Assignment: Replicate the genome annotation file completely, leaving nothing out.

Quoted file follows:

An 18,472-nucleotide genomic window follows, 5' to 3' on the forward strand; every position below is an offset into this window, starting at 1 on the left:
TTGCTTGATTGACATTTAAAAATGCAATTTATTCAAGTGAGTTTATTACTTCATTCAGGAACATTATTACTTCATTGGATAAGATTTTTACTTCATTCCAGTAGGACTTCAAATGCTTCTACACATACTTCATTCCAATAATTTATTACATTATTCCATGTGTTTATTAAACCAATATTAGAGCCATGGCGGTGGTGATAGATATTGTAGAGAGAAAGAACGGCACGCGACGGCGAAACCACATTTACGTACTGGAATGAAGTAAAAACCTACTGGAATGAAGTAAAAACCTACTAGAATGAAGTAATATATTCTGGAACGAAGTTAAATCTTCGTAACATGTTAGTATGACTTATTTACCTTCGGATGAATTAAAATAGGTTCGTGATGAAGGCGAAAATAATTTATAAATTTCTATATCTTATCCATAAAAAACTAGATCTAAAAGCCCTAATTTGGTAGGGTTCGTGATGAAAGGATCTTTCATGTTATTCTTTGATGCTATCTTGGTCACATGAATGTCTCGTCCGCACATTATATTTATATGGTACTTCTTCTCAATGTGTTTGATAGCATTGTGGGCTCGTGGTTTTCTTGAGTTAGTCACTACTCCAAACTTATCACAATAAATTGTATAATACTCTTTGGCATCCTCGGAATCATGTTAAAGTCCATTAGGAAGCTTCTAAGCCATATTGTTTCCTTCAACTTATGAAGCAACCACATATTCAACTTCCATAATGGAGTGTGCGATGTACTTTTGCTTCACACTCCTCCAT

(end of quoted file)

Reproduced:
An 18,472-nucleotide genomic window follows, 5' to 3' on the forward strand; every position below is an offset into this window, starting at 1 on the left:
TTGCTTGATTGACATTTAAAAATGCAATTTATTCAAGTGAGTTTATTACTTCATTCAGGAACATTATTACTTCATTGGATAAGATTTTTACTTCATTCCAGTAGGACTTCAAATGCTTCTACACATACTTCATTCCAATAATTTATTACATTATTCCATGTGTTTATTAAACCAATATTAGAGCCATGGCGGTGGTGATAGATATTGTAGAGAGAAAGAACGGCACGCGACGGCGAAACCACATTTACGTACTGGAATGAAGTAAAAACCTACTGGAATGAAGTAAAAACCTACTAGAATGAAGTAATATATTCTGGAACGAAGTTAAATCTTCGTAACATGTTAGTATGACTTATTTACCTTCGGATGAATTAAAATAGGTTCGTGATGAAGGCGAAAATAATTTATAAATTTCTATATCTTATCCATAAAAAACTAGATCTAAAAGCCCTAATTTGGTAGGGTTCGTGATGAAAGGATCTTTCATGTTATTCTTTGATGCTATCTTGGTCACATGAATGTCTCGTCCGCACATTATATTTATATGGTACTTCTTCTCAATGTGTTTGATAGCATTGTGGGCTCGTGGTTTTCTTGAGTTAGTCACTACTCCAAACTTATCACAATAAATTGTATAATACTCTTTGGCATCCTCGGAATCATGTTAAAGTCCATTAGGAAGCTTCTAAGCCATATTGTTTCCTTCAACTTATGAAGCAACCACATATTCAACTTCCATAATGGAGTGTGCGATGTACTTTTGCTTCACACTCCTCCAT